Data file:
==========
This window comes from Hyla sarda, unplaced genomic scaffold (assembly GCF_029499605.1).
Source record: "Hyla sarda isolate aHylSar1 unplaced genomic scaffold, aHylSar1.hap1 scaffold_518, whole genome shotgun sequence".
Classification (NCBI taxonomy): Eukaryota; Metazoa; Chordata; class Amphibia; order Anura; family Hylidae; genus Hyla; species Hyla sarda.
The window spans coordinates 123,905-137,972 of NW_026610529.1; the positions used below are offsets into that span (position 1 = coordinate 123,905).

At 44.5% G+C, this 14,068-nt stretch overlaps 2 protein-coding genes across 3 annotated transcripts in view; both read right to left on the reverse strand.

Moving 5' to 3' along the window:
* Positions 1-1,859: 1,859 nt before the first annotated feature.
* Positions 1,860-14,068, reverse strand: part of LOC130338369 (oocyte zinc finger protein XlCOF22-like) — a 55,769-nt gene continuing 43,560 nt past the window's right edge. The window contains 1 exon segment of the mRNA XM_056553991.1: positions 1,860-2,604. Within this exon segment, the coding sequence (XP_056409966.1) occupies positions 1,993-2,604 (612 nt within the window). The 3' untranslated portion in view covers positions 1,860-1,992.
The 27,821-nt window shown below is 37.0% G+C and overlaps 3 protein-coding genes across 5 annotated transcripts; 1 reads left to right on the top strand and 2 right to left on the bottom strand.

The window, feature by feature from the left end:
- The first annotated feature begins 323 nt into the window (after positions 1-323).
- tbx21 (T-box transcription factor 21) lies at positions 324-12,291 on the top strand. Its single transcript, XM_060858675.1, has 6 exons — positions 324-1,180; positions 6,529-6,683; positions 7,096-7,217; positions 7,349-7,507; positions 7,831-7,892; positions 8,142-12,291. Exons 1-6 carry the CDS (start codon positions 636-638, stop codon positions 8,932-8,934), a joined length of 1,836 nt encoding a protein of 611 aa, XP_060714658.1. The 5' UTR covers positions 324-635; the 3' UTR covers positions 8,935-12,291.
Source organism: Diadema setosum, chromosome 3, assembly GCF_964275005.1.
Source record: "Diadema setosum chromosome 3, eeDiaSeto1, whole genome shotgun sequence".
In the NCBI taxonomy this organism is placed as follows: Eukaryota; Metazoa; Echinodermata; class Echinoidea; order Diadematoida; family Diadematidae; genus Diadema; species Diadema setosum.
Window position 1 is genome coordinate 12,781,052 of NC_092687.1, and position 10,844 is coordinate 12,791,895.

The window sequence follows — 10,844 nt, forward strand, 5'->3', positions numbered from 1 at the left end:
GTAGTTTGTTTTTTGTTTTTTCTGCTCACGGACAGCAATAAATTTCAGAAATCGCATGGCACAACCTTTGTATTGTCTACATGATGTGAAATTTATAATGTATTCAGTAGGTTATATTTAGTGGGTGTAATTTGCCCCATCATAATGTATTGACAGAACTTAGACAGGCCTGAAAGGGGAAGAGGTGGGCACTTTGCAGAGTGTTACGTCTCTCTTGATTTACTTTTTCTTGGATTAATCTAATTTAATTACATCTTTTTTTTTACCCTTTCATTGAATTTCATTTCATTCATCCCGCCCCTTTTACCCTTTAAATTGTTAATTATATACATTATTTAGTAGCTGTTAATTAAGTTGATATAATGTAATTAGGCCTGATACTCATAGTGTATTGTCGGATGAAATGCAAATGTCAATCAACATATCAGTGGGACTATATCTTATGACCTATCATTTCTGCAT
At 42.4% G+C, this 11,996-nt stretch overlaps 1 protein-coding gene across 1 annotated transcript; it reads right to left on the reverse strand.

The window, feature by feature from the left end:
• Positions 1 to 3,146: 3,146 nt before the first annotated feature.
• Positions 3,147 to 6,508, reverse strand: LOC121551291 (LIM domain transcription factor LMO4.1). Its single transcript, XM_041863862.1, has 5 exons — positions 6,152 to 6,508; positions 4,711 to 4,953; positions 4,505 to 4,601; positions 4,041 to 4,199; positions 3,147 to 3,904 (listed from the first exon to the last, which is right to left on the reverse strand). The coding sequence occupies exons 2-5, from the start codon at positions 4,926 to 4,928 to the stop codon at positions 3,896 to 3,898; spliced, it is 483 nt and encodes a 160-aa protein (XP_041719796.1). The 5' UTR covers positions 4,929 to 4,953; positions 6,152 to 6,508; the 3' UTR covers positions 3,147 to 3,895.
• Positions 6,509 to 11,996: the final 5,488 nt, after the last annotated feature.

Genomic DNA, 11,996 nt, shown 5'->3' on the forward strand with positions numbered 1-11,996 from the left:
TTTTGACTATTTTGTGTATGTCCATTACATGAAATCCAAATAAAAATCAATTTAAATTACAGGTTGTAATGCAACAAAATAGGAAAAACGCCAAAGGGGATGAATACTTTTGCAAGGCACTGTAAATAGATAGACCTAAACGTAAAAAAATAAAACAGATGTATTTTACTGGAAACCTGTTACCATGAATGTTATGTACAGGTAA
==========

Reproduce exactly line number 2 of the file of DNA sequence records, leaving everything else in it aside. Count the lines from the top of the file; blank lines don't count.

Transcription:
Source record: "Hyla sarda isolate aHylSar1 unplaced genomic scaffold, aHylSar1.hap1 scaffold_518, whole genome shotgun sequence".